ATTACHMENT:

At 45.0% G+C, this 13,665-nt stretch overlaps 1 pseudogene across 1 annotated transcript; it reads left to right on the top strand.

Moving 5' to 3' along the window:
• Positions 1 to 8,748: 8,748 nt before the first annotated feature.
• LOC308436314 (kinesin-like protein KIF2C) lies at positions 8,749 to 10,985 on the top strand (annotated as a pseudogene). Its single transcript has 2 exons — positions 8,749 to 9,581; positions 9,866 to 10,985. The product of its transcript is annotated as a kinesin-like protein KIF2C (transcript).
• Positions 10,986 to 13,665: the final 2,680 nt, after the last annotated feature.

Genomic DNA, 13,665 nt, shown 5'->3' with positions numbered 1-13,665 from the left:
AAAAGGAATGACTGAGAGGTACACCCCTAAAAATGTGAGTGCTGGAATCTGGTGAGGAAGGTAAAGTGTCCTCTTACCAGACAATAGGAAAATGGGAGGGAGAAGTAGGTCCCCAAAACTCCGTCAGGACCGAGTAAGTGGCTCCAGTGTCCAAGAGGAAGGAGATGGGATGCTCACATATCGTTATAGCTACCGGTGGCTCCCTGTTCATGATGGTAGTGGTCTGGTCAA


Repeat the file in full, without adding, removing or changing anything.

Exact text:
At 45.0% G+C, this 13,665-nt stretch overlaps 1 pseudogene across 1 annotated transcript; it reads left to right on the top strand.

Moving 5' to 3' along the window:
• Positions 1 to 8,748: 8,748 nt before the first annotated feature.
• LOC308436314 (kinesin-like protein KIF2C) lies at positions 8,749 to 10,985 on the top strand (annotated as a pseudogene). Its single transcript has 2 exons — positions 8,749 to 9,581; positions 9,866 to 10,985. The product of its transcript is annotated as a kinesin-like protein KIF2C (transcript).
• Positions 10,986 to 13,665: the final 2,680 nt, after the last annotated feature.

Genomic DNA, 13,665 nt, shown 5'->3' with positions numbered 1-13,665 from the left:
AAAAGGAATGACTGAGAGGTACACCCCTAAAAATGTGAGTGCTGGAATCTGGTGAGGAAGGTAAAGTGTCCTCTTACCAGACAATAGGAAAATGGGAGGGAGAAGTAGGTCCCCAAAACTCCGTCAGGACCGAGTAAGTGGCTCCAGTGTCCAAGAGGAAGGAGATGGGATGCTCACATATCGTTATAGCTACCGGTGGCTCCCTGTTCATGATGGTAGTGGTCTGGTCAA